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July 6, 2007 / vivator

Luther and Calvin’s view on reward of good works

How the Reformers view merits from our good works?   In the words of John Calvin:

All we assign to man is that, by his impurity he pollutes and contaminates the very works which were good. The most perfect thing which proceeds from man is always polluted by some stain.  Should the Lords therefore bring to judgment the best of human works, he would indeed behold his own righteousness in them; but he would also behold man’s dishonour and disgrace.

Calvin, Institutes of Christian Religion, III.15.3

Calvin’s teaching that our good works are defiled is echoed in Westminster Confession of Faith.  Westminster Confession is confession of faith of English-speaking Presbyterians. It was completed in 1646 and approved after some revisions in June 1648.

We cannot by our best works merit pardon of sin, or eternal life at the hand of God, by reason of the great disproportion that is between them and the glory to come; and the infinite distance that is between us and God, whom, by them, we can neither profit, nor satisfy for the debt of our former sins, but when we have done all we can, we have done but our duty, and are unprofitable servants: and because, as they are good, they proceed from His Spirit, and as they are wrought by us, they are defiled, and mixed with so much weakness and imperfection, that they cannot endure the severity of God’s judgment.

Westminster Confession XVI.5

Martin Luther went even further by declaring that our good works are not only imperfect but are also sinful acts.  To the believers in Christ, His perfect righteousness will cover and hide this imperfection.  In Luther’s own words:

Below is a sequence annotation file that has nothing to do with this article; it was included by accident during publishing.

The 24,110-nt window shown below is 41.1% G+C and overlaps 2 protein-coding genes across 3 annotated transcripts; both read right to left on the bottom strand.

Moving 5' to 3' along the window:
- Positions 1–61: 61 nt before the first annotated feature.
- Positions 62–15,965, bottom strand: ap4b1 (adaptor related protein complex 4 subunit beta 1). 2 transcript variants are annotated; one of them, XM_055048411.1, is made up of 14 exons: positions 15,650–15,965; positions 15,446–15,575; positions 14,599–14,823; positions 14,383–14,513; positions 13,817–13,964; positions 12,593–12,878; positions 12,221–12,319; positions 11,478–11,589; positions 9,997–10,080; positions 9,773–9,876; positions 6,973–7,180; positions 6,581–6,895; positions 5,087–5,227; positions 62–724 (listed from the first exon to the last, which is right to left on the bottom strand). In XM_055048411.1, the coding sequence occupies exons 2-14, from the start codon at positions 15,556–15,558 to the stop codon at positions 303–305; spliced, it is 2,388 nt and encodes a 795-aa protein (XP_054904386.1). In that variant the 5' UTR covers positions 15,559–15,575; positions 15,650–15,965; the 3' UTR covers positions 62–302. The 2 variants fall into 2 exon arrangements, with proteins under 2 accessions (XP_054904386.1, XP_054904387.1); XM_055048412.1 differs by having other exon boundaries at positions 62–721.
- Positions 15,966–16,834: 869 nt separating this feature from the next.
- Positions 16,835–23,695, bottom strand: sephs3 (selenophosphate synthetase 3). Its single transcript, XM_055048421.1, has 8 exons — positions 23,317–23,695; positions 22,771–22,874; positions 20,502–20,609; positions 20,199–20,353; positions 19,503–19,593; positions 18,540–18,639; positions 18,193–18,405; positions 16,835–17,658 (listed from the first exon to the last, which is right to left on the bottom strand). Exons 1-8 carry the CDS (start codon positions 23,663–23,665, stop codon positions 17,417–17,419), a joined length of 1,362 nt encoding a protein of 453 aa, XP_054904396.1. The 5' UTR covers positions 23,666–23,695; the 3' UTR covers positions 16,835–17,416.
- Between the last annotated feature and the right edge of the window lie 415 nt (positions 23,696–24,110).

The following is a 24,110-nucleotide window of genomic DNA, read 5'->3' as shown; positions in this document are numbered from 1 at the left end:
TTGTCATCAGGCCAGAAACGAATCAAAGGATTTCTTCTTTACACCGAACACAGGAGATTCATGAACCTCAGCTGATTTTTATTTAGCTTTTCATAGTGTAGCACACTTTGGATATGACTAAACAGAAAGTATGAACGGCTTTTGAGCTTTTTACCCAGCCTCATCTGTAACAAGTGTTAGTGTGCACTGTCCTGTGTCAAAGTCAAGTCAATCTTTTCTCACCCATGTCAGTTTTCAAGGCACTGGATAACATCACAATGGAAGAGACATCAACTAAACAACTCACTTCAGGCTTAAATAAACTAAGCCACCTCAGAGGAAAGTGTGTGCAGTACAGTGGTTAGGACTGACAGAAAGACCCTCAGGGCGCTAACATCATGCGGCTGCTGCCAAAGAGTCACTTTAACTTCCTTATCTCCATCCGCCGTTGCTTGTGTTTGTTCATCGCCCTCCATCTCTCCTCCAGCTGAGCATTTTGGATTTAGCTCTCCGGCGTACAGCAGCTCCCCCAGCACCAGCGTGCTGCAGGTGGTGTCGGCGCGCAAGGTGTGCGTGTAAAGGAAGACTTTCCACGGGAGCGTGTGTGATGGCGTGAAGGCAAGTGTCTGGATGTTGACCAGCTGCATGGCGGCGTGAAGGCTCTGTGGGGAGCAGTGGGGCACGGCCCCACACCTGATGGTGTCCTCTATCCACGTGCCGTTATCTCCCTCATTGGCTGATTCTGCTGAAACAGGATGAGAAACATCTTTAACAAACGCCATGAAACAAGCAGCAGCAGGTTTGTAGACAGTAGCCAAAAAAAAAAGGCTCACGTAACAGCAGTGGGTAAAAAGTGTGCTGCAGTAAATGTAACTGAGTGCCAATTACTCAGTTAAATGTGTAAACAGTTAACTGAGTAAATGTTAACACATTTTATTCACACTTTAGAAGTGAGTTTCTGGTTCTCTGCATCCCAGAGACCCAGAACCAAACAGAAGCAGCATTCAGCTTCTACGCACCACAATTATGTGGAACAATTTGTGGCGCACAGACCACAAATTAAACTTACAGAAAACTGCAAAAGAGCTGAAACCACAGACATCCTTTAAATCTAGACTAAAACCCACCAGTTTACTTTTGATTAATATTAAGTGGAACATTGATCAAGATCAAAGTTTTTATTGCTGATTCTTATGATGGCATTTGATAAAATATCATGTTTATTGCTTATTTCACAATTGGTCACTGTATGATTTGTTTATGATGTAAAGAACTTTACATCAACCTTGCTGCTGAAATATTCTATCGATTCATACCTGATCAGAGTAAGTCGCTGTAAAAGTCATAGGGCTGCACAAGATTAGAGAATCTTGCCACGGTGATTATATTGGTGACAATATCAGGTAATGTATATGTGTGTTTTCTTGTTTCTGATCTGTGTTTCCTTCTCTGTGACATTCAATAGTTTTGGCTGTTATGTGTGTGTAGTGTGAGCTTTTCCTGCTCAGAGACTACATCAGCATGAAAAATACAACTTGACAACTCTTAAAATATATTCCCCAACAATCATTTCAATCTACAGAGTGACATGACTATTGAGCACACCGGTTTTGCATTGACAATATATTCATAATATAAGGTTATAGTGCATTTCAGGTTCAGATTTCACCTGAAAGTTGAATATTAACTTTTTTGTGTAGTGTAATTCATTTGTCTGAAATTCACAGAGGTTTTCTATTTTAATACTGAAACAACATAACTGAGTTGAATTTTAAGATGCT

Thus we sin even when we do good, unless God through Christ covers this imperfection and does not impute it to us.  Thus it becomes a venial sin, though the mercy of God, who does not impute it for the sake of faith and the plea on behalf of this imperfection for the sake of Christ.  Therefore, he who thinks that he might be regarded as righteous because of his works is very foolish, since if they were offered as a sacrifice to the judgment of God, they still would be found to be sins. . . . . . Therefore iniquity will be found in his righteousness, that is, even his good works will be unrighteous and sinful.  This iniquity will not be found in believers and those who cry to Him, because Christ has brought them aid from the fullness of his purity and has hidden the imperfection of theirs.

Luther’s Works, Vol. 25, pages 276-277

What is the position of the Catholic Church on merit of good works?   Catholics believe that we do not deserve any reward from our good works because we cannot do it unless we are first moved by God’s Grace.   When God rewards us for our good works, which He does (Psalms 18:20, Proverbs 13:13, 25:21-22, Matthew 6:3-6, 2 John 8, Revelation 22:12) – his reward is a gift from him, i.e. it is not something we deserve.   Because the reward is a gift then it may come in the form of increase of grace and even eternal life.  Scripture testifies that God rewards us with eternal life for our good works (Matthew 25:34-40, John 5:28-29).